Putting a foot in Europe’s closing doors

Massimo Lapucci

Recent political developments are threatening civic space in Europe. Foundations are stepping forward to defend it

This year marks three decades since the establishment of the European Foundation Centre (EFC), as well as the fall of the Berlin Wall. Given what Europe was going through in 1989, and the ups and downs it has encountered in the 30 years since, it is quite something to observe that the political situation has never been more complicated – or precarious – than it is today.

Institutional philanthropy is an integral part of civil society and many foundations work on ensuring an independent, active and flourishing civil society space. The whole ecosystem depends on the freedom to act and the ability to respond to current trends affecting this space.

Hungarian prime minister Viktor Orbán.

Hungarian prime minister Viktor Orbán.

Negative trends…
Recently, a number of challenges have arisen that threaten foundations’ capacity to carry out their vital work. These include restrictions on foreign funding (notably in Hungary), complicated and sometimes discriminatory tax regimes, hurdles in cross-border actions, the impact of legislation on counter-terrorism/money laundering and other excessive burdens, or smear campaigns against CSOs and excessive interference by public authorities in several European countries. These challenges are also confirmed by the recent report from the EU Fundamental Rights Agency.[1]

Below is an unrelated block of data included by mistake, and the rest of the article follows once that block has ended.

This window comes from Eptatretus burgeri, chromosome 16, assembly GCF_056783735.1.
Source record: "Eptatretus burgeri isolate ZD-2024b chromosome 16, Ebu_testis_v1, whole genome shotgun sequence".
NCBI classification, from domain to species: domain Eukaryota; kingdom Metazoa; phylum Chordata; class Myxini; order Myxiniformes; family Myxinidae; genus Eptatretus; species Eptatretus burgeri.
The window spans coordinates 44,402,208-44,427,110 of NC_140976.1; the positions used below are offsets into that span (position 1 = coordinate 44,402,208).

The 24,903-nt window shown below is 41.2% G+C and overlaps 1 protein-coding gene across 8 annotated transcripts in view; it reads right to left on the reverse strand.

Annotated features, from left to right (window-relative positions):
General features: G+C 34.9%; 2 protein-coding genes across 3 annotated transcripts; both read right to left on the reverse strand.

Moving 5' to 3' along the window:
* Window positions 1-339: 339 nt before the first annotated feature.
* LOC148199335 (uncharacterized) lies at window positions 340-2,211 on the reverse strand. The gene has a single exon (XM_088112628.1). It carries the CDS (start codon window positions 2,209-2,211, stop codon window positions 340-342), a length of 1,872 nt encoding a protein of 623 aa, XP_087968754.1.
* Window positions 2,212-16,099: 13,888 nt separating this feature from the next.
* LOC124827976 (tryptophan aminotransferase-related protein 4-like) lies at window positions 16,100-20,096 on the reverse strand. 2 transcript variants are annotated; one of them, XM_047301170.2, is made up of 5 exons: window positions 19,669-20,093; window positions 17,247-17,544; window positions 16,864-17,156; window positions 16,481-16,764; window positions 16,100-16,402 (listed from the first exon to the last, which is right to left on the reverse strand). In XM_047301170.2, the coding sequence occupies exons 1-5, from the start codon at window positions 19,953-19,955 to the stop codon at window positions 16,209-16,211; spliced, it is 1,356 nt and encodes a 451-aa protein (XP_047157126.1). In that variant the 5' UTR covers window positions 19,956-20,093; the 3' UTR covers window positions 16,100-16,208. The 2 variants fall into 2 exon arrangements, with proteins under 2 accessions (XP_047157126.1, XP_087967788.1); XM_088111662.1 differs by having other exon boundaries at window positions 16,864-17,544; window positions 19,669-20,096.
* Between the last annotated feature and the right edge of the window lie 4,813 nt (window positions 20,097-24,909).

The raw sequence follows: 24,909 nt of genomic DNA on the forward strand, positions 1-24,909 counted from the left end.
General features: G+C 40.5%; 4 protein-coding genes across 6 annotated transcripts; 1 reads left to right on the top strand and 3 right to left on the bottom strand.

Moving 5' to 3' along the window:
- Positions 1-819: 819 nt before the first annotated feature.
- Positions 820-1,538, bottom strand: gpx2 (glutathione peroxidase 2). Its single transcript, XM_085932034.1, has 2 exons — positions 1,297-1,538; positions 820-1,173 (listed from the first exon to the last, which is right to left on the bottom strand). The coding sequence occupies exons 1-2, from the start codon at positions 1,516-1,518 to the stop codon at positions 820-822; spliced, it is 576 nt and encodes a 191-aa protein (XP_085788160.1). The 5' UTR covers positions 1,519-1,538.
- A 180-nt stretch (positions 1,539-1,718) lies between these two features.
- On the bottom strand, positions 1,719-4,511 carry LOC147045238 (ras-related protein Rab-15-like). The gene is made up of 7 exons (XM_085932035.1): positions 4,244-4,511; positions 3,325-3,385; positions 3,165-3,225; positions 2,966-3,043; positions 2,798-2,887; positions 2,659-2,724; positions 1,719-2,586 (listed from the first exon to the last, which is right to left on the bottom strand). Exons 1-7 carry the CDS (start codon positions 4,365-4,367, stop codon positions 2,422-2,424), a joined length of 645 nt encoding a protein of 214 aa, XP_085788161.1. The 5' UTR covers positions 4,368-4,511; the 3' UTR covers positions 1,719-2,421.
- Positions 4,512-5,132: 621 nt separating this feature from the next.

Restrictions on civil society space manifest themselves in different ways and are motivated by different reasons, including arguments around national security, economic interests, and sovereignty. While national and regional laws remain a key driver and designer of civil society and philanthropy space, EU-level policy and legislation can have a serious impact too. This applies mostly to legislation that does not directly address the civil society sector, but rather has an indirect impact, such as the Anti-Money Laundering Directive, VAT Directive, tax evasion policy, and General Data Protection Directive, to name but a few.

Institutional philanthropy is an integral part of civil society and many foundations work on ensuring an independent, active and flourishing civil society space. The whole ecosystem depends on the freedom to act and the ability to respond to current trends affecting this space.

In response to these changes, some EFC members have adapted their behaviour and funding approaches. In some cases they have even moved their offices. The Open Society Foundations’ move to Berlin is perhaps the most high profile example, but it is not unique.

…positive signs
At the same time, there is more appetite among philanthropic actors to defend democracy, the rule of law and fundamental rights. There are a series of important initiatives in progress or in the pipeline which show what philanthropy and its infrastructure can do with wider civil society actors and experts to enlarge and protect the space.